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Arch Pediatr Adolesc Med. 2007 Feb;161(2):172-8.

Sleep-disordered breathing and blood pressure in children: a meta-analysis.

Author information

1
Department of Biomathematics, University of Thessaly School of Medicine, Larissa, Greece. zintza@med.uth.gr

Abstract

OBJECTIVES:

To estimate the risk of elevated blood pressure (BP) in children with obstructive sleep-disordered breathing (SDB) and to explore heterogeneity among published studies.

DATA SOURCE:

PubMed database.

STUDY SELECTION:

Pediatric cohort studies that investigated the relationship between SDB and BP.

MAIN EXPOSURE:

Level of severity of SDB.

MAIN OUTCOME MEASURES:

Elevated systolic and diastolic BP.

RESULTS:

During wakefulness, moderate to severe SDB was associated with 87% and 121% higher risk for elevated systolic and diastolic BP, respectively, compared with mild or no SDB, but the association was not statistically significant (random-effects odds ratio [OR], 1.87; 95% confidence interval [CI], 0.73-4.80; and random-effects OR, 2.21; 95% CI, 0.80-6.10, respectively). In terms of heterogeneity, reports of systolic BP were characterized by large heterogeneity (quantification heterogeneity metric [I(2)] = 53%), whereas studies recording diastolic BP had moderate heterogeneity (I(2) = 31%). During sleep, large heterogeneity was identified among studies regarding elevated systolic BP (I(2) = 54%), and the random-effects OR was 1.20 (95% CI, 0.29-5.02). No heterogeneity was detected regarding elevated diastolic BP (I(2) = 0%), although the fixed-effects OR was still not statistically significant (OR, 2.23; 95% CI, 0.61-8.16).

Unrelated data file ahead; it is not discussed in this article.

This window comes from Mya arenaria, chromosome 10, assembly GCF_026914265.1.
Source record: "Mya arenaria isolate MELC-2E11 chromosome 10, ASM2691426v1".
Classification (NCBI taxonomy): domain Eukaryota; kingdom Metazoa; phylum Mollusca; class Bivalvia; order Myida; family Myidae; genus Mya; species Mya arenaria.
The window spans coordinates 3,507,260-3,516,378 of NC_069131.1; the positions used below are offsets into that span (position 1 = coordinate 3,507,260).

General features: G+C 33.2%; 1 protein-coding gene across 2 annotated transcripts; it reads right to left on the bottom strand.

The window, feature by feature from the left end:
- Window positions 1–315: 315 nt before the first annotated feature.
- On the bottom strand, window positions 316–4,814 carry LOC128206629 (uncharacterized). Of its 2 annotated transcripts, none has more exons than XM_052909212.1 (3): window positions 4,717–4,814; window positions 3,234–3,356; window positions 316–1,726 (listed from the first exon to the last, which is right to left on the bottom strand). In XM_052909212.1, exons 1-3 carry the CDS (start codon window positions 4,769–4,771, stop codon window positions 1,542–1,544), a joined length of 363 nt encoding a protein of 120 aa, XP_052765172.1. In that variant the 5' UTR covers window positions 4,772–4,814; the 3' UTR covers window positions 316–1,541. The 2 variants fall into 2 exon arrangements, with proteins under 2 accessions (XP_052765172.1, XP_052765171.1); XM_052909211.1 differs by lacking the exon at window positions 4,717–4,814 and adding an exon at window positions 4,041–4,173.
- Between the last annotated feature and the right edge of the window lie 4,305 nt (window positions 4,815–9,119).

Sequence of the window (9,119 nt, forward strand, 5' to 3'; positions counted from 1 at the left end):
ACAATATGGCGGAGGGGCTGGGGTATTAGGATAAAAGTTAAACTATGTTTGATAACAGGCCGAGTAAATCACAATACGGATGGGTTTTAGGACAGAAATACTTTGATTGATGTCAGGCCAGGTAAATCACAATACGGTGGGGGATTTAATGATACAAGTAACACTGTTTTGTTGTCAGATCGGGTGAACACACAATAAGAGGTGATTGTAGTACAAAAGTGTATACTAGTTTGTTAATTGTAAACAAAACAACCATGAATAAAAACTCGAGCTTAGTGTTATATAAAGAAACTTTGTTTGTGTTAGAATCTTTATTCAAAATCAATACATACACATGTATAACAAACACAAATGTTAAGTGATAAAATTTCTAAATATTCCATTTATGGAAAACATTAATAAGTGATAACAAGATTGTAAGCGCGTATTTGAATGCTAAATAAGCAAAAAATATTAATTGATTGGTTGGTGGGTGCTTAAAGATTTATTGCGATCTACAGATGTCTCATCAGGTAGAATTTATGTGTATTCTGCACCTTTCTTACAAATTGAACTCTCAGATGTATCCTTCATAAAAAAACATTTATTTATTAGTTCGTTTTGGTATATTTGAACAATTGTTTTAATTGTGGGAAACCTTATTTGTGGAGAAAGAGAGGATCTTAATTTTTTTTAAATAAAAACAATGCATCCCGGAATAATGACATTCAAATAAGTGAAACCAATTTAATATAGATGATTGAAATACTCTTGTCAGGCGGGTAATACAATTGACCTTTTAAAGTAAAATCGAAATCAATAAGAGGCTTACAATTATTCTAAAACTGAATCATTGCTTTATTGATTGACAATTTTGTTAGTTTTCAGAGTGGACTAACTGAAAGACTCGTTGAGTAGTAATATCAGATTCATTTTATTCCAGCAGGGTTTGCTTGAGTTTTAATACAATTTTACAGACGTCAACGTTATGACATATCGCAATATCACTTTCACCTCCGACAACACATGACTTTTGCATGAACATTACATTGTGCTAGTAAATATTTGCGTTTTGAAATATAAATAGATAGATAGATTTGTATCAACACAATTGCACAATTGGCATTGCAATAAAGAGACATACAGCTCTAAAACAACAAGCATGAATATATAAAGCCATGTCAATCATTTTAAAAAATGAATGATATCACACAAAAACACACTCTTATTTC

CONCLUSIONS:

No evidence exists that moderate to severe SDB in childhood increases the risk of elevated BP, and there is heterogeneity among published reports. Large and methodologically rigorous investigations are needed.

PMID:
17283303
DOI:
10.1001/archpedi.161.2.172
[Indexed for MEDLINE]
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